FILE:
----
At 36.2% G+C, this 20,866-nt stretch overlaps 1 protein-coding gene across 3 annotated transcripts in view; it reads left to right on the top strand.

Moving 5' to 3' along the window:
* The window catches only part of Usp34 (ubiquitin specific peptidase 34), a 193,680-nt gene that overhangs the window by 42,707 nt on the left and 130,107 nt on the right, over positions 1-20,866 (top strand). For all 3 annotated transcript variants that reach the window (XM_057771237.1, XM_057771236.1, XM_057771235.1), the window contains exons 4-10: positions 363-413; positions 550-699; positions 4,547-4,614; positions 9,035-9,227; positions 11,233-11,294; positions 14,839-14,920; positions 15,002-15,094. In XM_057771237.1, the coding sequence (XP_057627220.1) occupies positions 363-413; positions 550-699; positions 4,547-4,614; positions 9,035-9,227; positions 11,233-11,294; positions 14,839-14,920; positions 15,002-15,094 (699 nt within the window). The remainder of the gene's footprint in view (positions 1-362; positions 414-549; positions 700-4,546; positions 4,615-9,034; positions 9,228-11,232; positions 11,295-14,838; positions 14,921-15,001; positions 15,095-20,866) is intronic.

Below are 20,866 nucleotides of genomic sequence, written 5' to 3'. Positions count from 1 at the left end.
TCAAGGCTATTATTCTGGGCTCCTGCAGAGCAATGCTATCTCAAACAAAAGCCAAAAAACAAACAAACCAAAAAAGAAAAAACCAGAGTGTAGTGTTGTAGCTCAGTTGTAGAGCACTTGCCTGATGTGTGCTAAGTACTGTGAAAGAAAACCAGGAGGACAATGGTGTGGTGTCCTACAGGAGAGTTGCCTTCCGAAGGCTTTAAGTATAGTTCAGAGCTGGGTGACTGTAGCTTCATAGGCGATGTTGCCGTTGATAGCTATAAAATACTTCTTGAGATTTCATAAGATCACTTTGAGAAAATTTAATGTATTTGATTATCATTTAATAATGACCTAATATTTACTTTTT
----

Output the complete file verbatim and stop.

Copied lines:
At 36.2% G+C, this 20,866-nt stretch overlaps 1 protein-coding gene across 3 annotated transcripts in view; it reads left to right on the top strand.

Moving 5' to 3' along the window:
* The window catches only part of Usp34 (ubiquitin specific peptidase 34), a 193,680-nt gene that overhangs the window by 42,707 nt on the left and 130,107 nt on the right, over positions 1-20,866 (top strand). For all 3 annotated transcript variants that reach the window (XM_057771237.1, XM_057771236.1, XM_057771235.1), the window contains exons 4-10: positions 363-413; positions 550-699; positions 4,547-4,614; positions 9,035-9,227; positions 11,233-11,294; positions 14,839-14,920; positions 15,002-15,094. In XM_057771237.1, the coding sequence (XP_057627220.1) occupies positions 363-413; positions 550-699; positions 4,547-4,614; positions 9,035-9,227; positions 11,233-11,294; positions 14,839-14,920; positions 15,002-15,094 (699 nt within the window). The remainder of the gene's footprint in view (positions 1-362; positions 414-549; positions 700-4,546; positions 4,615-9,034; positions 9,228-11,232; positions 11,295-14,838; positions 14,921-15,001; positions 15,095-20,866) is intronic.

Below are 20,866 nucleotides of genomic sequence, written 5' to 3'. Positions count from 1 at the left end.
TCAAGGCTATTATTCTGGGCTCCTGCAGAGCAATGCTATCTCAAACAAAAGCCAAAAAACAAACAAACCAAAAAAGAAAAAACCAGAGTGTAGTGTTGTAGCTCAGTTGTAGAGCACTTGCCTGATGTGTGCTAAGTACTGTGAAAGAAAACCAGGAGGACAATGGTGTGGTGTCCTACAGGAGAGTTGCCTTCCGAAGGCTTTAAGTATAGTTCAGAGCTGGGTGACTGTAGCTTCATAGGCGATGTTGCCGTTGATAGCTATAAAATACTTCTTGAGATTTCATAAGATCACTTTGAGAAAATTTAATGTATTTGATTATCATTTAATAATGACCTAATATTTACTTTTT